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200 Polypharmacy in children and young people with life-limiting conditions: an observational cohort study in England
  1. Johanna Taylor,
  2. Deborah Gibson-Smith,
  3. Stuart Jarvis,
  4. Andrew Papworth,
  5. Michelle Hills,
  6. Veronica Neefjes and
  7. Lorna Fraser
  1. University of York, Martin House Hospice


Background/Aims Polypharmacy, which refers to taking several medications concurrently, is often appropriate for children and young people (CYP) with life-limiting conditions (LLCs) but can increase the risk of drug-drug and drug-disease interactions, medication errors and non-adherence, and cause unnecessary burden for families as they manage complex medication schedules. Despite this, little is known about polypharmacy in this population. This study aims to determine the prevalence of polypharmacy in CYP with LLCs.

Methods An observational cohort study of all CYP (age 0–19 years) with a diagnosed LLC in the Clinical Practice Research Datalink (primary care dataset in England) from 2000 to 2015 (n=15,630). Unique prescriptions were identified and common definitions of polypharmacy were used to determine the prevalence in each year for all medications and for regular medications (those with at least 3 prescriptions in a 12 month period). Regression analyses were used to explore factors associated with an increased risk of polypharmacy.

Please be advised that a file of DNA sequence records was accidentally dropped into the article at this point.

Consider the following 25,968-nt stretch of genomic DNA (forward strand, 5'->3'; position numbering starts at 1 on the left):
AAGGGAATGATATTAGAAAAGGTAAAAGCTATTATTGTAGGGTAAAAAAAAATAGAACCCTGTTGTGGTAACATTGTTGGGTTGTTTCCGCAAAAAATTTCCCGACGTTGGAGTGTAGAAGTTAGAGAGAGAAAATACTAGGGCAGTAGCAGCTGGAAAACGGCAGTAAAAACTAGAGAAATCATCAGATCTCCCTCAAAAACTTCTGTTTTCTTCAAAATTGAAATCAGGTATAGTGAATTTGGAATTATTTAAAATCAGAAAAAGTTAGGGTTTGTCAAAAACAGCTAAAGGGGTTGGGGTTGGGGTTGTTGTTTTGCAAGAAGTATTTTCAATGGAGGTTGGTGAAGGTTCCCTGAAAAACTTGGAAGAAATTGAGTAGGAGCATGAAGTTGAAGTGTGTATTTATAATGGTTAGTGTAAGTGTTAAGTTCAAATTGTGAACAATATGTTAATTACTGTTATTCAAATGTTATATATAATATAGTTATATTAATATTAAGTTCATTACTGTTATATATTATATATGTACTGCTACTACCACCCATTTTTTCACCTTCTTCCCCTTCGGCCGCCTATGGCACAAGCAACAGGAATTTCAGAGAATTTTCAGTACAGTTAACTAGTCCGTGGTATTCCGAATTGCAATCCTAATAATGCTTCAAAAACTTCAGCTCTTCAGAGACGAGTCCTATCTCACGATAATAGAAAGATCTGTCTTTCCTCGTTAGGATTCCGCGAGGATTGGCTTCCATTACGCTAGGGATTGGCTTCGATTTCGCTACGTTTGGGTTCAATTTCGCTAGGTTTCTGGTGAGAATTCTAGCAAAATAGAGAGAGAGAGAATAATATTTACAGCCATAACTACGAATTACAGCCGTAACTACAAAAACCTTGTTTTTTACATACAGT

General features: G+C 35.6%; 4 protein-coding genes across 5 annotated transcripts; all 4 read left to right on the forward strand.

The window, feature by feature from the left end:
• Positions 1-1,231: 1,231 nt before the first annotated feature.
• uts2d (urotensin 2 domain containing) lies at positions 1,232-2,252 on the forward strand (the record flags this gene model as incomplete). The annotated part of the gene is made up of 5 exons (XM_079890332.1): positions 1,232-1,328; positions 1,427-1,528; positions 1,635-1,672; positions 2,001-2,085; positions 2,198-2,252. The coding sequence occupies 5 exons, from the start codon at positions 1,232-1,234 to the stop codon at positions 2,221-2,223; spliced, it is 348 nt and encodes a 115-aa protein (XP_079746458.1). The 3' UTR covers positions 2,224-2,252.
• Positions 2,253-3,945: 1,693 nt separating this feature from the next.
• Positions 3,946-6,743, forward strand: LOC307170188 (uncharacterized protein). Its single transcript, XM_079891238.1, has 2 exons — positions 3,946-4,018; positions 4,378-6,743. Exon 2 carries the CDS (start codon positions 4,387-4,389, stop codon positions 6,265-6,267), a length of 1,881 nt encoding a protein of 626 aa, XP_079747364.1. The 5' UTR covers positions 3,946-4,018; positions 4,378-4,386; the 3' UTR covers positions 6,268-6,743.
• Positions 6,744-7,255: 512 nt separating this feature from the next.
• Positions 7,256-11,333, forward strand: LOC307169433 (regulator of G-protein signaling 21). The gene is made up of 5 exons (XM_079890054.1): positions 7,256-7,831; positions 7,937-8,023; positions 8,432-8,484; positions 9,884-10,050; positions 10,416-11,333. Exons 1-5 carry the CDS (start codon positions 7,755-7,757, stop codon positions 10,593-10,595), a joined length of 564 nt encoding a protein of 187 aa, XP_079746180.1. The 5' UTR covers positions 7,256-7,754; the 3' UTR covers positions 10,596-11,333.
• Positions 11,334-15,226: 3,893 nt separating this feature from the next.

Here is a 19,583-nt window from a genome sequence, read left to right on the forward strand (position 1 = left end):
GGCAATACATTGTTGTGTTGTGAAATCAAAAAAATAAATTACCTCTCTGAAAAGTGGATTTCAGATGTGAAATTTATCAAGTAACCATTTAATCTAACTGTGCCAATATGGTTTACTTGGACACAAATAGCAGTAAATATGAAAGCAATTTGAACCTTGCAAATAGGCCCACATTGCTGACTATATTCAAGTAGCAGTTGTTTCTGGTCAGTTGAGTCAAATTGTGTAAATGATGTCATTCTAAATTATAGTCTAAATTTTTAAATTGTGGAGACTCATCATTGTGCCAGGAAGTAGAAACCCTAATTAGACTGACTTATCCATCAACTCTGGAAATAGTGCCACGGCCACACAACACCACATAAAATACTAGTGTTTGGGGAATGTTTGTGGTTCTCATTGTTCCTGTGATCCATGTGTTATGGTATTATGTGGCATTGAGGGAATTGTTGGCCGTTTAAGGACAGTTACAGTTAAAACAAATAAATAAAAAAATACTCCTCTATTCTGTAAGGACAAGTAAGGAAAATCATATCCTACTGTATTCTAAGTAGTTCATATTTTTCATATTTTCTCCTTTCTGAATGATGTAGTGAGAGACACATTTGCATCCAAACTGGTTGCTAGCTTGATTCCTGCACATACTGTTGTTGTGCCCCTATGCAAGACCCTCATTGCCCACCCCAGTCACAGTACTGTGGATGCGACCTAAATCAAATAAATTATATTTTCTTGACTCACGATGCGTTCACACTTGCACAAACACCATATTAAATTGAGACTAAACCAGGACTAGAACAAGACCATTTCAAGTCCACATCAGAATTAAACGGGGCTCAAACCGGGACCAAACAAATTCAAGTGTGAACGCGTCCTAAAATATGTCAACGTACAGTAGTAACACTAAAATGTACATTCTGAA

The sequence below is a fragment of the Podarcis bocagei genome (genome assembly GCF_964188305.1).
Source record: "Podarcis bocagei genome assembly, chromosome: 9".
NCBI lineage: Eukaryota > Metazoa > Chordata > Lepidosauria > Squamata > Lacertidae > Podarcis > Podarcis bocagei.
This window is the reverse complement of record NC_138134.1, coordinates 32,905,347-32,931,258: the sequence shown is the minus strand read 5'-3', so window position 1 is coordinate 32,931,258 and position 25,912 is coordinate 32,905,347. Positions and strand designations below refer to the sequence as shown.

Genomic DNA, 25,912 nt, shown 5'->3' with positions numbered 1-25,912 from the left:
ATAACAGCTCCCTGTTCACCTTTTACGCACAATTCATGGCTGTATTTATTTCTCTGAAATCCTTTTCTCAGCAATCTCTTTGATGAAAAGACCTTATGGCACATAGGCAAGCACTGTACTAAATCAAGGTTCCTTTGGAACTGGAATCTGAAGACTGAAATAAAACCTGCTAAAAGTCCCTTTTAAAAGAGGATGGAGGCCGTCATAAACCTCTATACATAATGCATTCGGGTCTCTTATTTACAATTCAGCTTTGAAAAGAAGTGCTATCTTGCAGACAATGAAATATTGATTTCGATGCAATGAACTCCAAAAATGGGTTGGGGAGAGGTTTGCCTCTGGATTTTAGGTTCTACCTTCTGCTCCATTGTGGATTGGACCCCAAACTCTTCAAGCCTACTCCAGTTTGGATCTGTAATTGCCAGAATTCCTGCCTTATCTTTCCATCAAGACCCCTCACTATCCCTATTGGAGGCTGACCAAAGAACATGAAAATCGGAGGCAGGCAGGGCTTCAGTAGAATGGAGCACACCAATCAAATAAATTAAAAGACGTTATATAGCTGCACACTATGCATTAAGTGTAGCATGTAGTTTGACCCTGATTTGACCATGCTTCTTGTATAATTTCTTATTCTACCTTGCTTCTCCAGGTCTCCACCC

Results In each year, approximately 30% of CYP were prescribed at least 5 unique medications, and 10% were prescribed at least 10 (medium annual average=2, range=0–52). When limiting polypharmacy to regular medications, 29% were prescribed at least 2 medications per year, and 14% were prescribed at least 4. Children with a primary respiratory, neurological, metabolic or circulatory diagnosis were at the greatest risk of polypharmacy. Having a second LLC or other co-morbidity were also risk factors. The proportion of children exposed to polypharmacy remained similar throughout the study period.

Conclusion This ongoing study shows that CYP with LLCs are exposed to high rates of polypharmacy. Workshops with families and clinicians held as part of the study revealed that primary care data are likely to underestimate polypharmacy in this population, and allow for limited exploration of important factors that influence their exposure to inappropriate polypharmacy.

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